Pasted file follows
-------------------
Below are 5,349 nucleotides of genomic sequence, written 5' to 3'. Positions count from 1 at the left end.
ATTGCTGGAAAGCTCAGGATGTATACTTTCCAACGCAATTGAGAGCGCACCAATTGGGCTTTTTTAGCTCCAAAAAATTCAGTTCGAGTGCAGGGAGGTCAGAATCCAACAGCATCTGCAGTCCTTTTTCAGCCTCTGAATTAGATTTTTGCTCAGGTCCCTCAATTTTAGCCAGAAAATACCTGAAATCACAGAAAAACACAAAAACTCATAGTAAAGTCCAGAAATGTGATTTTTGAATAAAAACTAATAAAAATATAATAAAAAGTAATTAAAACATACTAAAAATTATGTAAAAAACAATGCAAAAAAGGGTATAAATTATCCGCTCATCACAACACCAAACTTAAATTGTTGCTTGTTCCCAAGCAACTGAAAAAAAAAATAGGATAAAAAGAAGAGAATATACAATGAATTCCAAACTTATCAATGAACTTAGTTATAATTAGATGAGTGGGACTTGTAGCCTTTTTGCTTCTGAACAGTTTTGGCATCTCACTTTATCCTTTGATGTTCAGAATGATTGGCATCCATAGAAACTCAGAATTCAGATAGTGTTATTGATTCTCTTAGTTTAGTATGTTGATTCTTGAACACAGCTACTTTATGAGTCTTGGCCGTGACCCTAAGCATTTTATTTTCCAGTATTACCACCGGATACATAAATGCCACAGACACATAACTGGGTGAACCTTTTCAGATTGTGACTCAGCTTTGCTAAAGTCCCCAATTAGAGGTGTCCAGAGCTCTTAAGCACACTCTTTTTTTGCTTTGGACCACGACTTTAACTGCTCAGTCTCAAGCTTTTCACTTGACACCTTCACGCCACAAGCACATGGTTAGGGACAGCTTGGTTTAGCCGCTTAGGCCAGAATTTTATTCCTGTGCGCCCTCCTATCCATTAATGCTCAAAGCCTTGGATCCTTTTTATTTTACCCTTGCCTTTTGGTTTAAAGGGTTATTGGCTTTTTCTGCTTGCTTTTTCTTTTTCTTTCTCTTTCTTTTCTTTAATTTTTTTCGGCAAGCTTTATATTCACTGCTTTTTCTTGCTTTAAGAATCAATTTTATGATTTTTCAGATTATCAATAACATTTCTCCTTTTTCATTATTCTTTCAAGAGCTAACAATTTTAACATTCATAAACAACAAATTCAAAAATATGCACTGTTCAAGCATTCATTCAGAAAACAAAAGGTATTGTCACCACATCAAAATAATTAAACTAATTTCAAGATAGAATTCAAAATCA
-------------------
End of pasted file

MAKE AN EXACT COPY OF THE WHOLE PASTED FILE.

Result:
Below are 5,349 nucleotides of genomic sequence, written 5' to 3'. Positions count from 1 at the left end.
ATTGCTGGAAAGCTCAGGATGTATACTTTCCAACGCAATTGAGAGCGCACCAATTGGGCTTTTTTAGCTCCAAAAAATTCAGTTCGAGTGCAGGGAGGTCAGAATCCAACAGCATCTGCAGTCCTTTTTCAGCCTCTGAATTAGATTTTTGCTCAGGTCCCTCAATTTTAGCCAGAAAATACCTGAAATCACAGAAAAACACAAAAACTCATAGTAAAGTCCAGAAATGTGATTTTTGAATAAAAACTAATAAAAATATAATAAAAAGTAATTAAAACATACTAAAAATTATGTAAAAAACAATGCAAAAAAGGGTATAAATTATCCGCTCATCACAACACCAAACTTAAATTGTTGCTTGTTCCCAAGCAACTGAAAAAAAAAATAGGATAAAAAGAAGAGAATATACAATGAATTCCAAACTTATCAATGAACTTAGTTATAATTAGATGAGTGGGACTTGTAGCCTTTTTGCTTCTGAACAGTTTTGGCATCTCACTTTATCCTTTGATGTTCAGAATGATTGGCATCCATAGAAACTCAGAATTCAGATAGTGTTATTGATTCTCTTAGTTTAGTATGTTGATTCTTGAACACAGCTACTTTATGAGTCTTGGCCGTGACCCTAAGCATTTTATTTTCCAGTATTACCACCGGATACATAAATGCCACAGACACATAACTGGGTGAACCTTTTCAGATTGTGACTCAGCTTTGCTAAAGTCCCCAATTAGAGGTGTCCAGAGCTCTTAAGCACACTCTTTTTTTGCTTTGGACCACGACTTTAACTGCTCAGTCTCAAGCTTTTCACTTGACACCTTCACGCCACAAGCACATGGTTAGGGACAGCTTGGTTTAGCCGCTTAGGCCAGAATTTTATTCCTGTGCGCCCTCCTATCCATTAATGCTCAAAGCCTTGGATCCTTTTTATTTTACCCTTGCCTTTTGGTTTAAAGGGTTATTGGCTTTTTCTGCTTGCTTTTTCTTTTTCTTTCTCTTTCTTTTCTTTAATTTTTTTCGGCAAGCTTTATATTCACTGCTTTTTCTTGCTTTAAGAATCAATTTTATGATTTTTCAGATTATCAATAACATTTCTCCTTTTTCATTATTCTTTCAAGAGCTAACAATTTTAACATTCATAAACAACAAATTCAAAAATATGCACTGTTCAAGCATTCATTCAGAAAACAAAAGGTATTGTCACCACATCAAAATAATTAAACTAATTTCAAGATAGAATTCAAAATCA